Alternatively, support 30 may comprise an opening on one of its ends for accepting an end of foil 33 and securing foil 33 therein. Among other things angle α 34 and the thickness of foil 33 each contribute to the determination of the loading and spray properties of the sprayer (i.e., the rate at which the solution will flow into the sprayer, the potential at which the sprayer must be operated, the optimal distance between the sprayer and ESI orifice, and the solution flow rate is during spray, etc.) Preferably, angle α 34 is approximately 45 degrees. This provides optimum performance of the spray needle 31 during operation. Of course, angle α 34 may be any angle between zero and ninety degrees, but importantly, the specific angle α 34 used will affect the properties and/or performance of spray needle 31. Specifically, angle α 34 aids in determining the flow rate of the spray, and, in turn, the accuracy and exactness of the mass analysis results. Also, choice of angle α 34 for optimum results may vary in accordance with the sample or technique being used, the material used for foil 33, the potentials being applied, the distance between the needle 31 and the ESI orifice, etc.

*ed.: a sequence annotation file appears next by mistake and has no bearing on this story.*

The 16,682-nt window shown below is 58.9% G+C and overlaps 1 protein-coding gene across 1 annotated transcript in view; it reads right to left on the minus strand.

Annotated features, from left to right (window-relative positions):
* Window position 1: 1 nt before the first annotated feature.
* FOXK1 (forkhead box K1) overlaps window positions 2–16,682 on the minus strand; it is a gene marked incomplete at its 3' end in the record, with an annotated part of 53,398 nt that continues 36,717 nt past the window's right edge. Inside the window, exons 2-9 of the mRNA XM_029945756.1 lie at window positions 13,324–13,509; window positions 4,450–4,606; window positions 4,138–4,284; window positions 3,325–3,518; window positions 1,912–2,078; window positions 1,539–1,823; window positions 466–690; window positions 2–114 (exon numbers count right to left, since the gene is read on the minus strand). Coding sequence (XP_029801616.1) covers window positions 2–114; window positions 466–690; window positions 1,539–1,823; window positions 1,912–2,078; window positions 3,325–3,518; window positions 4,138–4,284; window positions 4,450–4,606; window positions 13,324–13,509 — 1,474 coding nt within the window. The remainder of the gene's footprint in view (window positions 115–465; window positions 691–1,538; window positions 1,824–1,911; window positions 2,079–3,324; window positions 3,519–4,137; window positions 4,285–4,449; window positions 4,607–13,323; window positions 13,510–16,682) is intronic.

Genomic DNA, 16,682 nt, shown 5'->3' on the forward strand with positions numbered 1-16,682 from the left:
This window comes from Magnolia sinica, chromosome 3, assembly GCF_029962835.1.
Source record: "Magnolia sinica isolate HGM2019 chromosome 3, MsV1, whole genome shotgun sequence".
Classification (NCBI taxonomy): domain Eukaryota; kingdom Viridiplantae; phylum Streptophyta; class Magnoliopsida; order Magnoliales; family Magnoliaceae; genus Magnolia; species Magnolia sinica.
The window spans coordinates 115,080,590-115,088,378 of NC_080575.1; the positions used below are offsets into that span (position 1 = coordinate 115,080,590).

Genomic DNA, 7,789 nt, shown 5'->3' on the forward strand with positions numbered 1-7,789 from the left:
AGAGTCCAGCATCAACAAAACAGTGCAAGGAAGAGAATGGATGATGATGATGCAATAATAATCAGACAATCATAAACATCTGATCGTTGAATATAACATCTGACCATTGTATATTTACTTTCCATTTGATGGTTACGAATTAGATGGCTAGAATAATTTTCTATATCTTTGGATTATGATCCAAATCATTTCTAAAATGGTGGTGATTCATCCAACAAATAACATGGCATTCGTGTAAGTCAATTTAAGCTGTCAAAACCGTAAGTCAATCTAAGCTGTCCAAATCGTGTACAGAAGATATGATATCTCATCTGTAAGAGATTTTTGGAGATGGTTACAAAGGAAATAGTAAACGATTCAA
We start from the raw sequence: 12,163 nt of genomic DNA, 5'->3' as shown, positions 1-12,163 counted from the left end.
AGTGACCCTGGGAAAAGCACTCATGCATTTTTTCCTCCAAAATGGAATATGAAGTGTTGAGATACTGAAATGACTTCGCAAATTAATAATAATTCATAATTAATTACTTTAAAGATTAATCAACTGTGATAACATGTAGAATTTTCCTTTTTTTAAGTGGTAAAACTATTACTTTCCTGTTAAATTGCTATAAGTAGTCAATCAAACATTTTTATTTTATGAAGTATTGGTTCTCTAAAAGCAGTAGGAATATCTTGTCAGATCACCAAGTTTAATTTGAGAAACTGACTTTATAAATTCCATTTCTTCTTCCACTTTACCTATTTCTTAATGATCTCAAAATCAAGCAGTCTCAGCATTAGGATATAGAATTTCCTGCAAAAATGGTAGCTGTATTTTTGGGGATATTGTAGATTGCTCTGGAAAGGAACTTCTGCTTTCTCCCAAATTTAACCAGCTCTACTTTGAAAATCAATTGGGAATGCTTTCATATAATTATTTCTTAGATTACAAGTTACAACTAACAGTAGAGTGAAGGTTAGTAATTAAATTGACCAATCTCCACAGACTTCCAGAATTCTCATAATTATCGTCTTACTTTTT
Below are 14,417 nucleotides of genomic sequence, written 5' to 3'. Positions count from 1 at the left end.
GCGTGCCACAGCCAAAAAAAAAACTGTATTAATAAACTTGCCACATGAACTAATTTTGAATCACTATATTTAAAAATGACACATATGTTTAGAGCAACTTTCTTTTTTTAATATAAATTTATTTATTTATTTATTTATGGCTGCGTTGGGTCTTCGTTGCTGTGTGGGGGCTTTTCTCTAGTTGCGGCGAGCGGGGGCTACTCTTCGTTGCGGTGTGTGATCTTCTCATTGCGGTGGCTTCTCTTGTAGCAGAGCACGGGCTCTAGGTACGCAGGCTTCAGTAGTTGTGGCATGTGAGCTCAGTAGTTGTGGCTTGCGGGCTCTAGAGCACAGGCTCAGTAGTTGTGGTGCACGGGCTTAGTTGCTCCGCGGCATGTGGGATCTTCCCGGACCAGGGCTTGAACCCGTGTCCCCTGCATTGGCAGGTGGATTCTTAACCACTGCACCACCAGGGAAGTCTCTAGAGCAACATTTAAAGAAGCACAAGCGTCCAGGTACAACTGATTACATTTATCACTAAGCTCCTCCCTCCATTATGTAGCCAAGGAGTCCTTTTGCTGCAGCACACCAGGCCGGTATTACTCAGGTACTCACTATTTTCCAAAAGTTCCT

Of course, the relative dimensions of support 30 and foil 33 may differ from that shown in
The construction of the apparatus and attachment of foil 33 to support 30 is unique because the opening in the resulting invention is along the length. This allows sample to be loaded into the needle 31 anywhere along the aperture (as indicated by 33A) along its length by a simple dipping process. Further, the needle 31 maintains the ability to produce very small droplets (or larger ones), can be extremely robust, is reusable, convenient for use in fully automated systems, etc.
More specifically in the preferred embodiment shown in
This reusability, coupled with the geometric structure of the needle (which eases the elimination of interfering voids or bubbles) may be especially important in an alternative embodiment which utilizes the invention for the fully automated analysis of samples in conjunction with a robot. Another variation uses the invention to accomplish sequential analysis of a multitude of samples.
Importantly, use of a spray needle according to the preferred embodiment disclosed herein provides improved results in the analysis of a sample solution, as demonstrated by the mass spectra 50 shown in
Referring next to